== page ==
“The students concluded that the apparent shortage of groundwater is not a physical shortage.”
Groundwater regulation has been a constant source of contention in Texas due to confusion between what landowners believe is their property and what they actually own. This confusion seriously diminishes the development of the groundwater market, according to a recent study conducted by students at the Bush School of Government and Public Service at Texas A&M University and summarized in a recent issue of The Takeaway, an online publication of the Mosbacher Institute for Trade, Economics, and Public Policy.
The Bush School research team, which included nine students from the Master of Public Service and Administration program, was led by James Griffin, who holds the Bob Bullock Chair in Public Policy and Finance. The researchers found that Texans may believe they possess rights to water beneath their land; however, when they have attempted to capitalize by selling or leasing the rights, the regulatory capabilities of a patchwork of Groundwater Conservation Districts (GCDs) have often restricted or denied such transactions. The ensuing confusion over groundwater ownership has led to capital not being used or not going to its best use. The GCDs in effect severely limit the value of Texas groundwater and prevent a market economy from emerging and developing to its fullest potential.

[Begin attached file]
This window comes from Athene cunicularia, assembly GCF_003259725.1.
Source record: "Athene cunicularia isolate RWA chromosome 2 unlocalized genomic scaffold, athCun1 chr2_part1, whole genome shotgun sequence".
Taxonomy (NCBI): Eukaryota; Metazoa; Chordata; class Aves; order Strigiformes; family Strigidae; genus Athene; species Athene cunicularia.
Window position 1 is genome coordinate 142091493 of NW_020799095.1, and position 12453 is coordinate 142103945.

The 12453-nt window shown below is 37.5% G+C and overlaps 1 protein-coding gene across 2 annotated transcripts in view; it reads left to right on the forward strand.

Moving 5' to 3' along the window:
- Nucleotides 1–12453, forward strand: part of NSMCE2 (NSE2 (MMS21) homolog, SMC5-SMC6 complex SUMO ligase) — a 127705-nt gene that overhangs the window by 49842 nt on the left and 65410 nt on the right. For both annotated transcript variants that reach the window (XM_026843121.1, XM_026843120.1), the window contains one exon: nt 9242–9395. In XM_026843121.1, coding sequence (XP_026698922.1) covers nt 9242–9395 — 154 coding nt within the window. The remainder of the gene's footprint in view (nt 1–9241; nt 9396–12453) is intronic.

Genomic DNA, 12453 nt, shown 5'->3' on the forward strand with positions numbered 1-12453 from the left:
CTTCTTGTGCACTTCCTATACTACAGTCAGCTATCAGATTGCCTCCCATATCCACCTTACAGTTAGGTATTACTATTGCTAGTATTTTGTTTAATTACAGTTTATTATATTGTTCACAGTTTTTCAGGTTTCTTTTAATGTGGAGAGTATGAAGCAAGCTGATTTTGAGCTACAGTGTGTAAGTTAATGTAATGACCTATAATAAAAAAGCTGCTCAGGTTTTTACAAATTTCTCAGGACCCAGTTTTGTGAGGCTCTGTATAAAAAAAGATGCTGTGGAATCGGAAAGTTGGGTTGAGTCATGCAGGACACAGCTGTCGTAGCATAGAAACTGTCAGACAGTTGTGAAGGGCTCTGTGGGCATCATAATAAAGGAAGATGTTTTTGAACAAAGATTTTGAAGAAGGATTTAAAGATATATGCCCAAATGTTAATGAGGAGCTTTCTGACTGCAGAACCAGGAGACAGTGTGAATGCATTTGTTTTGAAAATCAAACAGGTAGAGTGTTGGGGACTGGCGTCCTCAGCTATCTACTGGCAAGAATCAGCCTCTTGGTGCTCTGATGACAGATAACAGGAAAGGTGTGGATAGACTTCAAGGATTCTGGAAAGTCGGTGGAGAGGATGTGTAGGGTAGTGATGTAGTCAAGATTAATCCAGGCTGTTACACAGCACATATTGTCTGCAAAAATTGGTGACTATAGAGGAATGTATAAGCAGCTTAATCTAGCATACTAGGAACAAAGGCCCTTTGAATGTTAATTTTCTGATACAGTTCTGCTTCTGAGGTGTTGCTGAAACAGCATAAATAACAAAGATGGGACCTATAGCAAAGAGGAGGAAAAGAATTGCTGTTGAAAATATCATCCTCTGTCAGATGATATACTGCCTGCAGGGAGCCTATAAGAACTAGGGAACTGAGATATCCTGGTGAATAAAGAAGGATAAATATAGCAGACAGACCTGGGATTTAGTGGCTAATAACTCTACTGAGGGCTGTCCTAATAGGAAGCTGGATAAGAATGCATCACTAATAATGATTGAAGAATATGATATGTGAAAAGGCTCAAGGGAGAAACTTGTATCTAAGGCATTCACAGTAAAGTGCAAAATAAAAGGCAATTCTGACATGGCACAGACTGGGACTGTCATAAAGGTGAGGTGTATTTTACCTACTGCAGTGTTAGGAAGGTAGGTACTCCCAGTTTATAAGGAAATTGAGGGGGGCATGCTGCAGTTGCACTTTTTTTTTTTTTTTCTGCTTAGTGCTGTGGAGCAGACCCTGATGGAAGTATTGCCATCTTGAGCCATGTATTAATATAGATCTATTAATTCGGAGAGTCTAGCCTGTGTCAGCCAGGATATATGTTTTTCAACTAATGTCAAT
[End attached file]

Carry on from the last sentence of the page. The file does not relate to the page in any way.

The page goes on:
While groundwater depletion is a concern in the Ogallala Aquifer in the Texas Panhandle and the Hueco-Mesilla Aquifer in far west Texas, the researchers maintain that the concerns are unfounded for the aquifers in the more populous parts of the state. Griffin stated, “The students concluded that the apparent shortage of groundwater is not a physical shortage; rather it is a regulation-induced shortage. Local Groundwater Conservation Districts act as Balkanized states, preferring to protect local resources.”
The team concluded that changing groundwater regulation in Texas would allow costs to reflect available supply and resources to move toward the best usage. At a minimum, they recommend that the Texas Legislature clarify groundwater property rights and prevent GCDs from regulating groundwater based on its intended use or final destination.